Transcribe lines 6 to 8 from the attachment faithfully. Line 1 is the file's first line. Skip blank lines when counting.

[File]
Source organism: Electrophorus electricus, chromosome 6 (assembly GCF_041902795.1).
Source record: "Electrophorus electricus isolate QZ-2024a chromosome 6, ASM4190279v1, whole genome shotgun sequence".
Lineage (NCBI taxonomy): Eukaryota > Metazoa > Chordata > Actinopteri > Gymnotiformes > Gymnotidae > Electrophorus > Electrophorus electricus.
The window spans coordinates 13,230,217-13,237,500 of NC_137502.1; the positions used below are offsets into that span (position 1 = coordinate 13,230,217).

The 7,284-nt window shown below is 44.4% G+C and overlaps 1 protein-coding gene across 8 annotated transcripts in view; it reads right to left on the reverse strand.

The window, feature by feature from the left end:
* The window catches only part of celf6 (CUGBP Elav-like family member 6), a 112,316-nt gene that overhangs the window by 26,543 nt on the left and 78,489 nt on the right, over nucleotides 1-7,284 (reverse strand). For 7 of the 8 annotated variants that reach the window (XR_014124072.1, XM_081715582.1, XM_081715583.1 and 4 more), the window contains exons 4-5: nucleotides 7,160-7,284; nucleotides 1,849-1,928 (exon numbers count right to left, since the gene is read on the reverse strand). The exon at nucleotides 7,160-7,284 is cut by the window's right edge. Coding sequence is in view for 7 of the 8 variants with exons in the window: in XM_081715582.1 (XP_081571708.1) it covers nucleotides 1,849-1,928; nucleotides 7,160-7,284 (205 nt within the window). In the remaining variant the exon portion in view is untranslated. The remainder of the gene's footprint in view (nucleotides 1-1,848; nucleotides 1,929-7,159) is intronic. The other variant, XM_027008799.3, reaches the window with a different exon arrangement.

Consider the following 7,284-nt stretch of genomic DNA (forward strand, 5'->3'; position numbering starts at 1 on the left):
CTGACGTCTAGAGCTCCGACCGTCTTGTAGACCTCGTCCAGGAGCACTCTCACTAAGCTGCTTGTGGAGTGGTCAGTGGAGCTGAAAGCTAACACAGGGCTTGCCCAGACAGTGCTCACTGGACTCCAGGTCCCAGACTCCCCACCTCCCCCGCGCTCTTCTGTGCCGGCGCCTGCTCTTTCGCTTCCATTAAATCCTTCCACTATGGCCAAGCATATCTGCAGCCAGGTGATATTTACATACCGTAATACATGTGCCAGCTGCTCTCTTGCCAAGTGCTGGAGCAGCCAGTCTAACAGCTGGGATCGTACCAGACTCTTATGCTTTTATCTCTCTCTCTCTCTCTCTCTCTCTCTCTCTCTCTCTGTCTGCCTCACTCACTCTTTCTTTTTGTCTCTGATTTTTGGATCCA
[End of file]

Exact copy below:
The window, feature by feature from the left end:
* The window catches only part of celf6 (CUGBP Elav-like family member 6), a 112,316-nt gene that overhangs the window by 26,543 nt on the left and 78,489 nt on the right, over nucleotides 1-7,284 (reverse strand). For 7 of the 8 annotated variants that reach the window (XR_014124072.1, XM_081715582.1, XM_081715583.1 and 4 more), the window contains exons 4-5: nucleotides 7,160-7,284; nucleotides 1,849-1,928 (exon numbers count right to left, since the gene is read on the reverse strand). The exon at nucleotides 7,160-7,284 is cut by the window's right edge. Coding sequence is in view for 7 of the 8 variants with exons in the window: in XM_081715582.1 (XP_081571708.1) it covers nucleotides 1,849-1,928; nucleotides 7,160-7,284 (205 nt within the window). In the remaining variant the exon portion in view is untranslated. The remainder of the gene's footprint in view (nucleotides 1-1,848; nucleotides 1,929-7,159) is intronic. The other variant, XM_027008799.3, reaches the window with a different exon arrangement.

Consider the following 7,284-nt stretch of genomic DNA (forward strand, 5'->3'; position numbering starts at 1 on the left):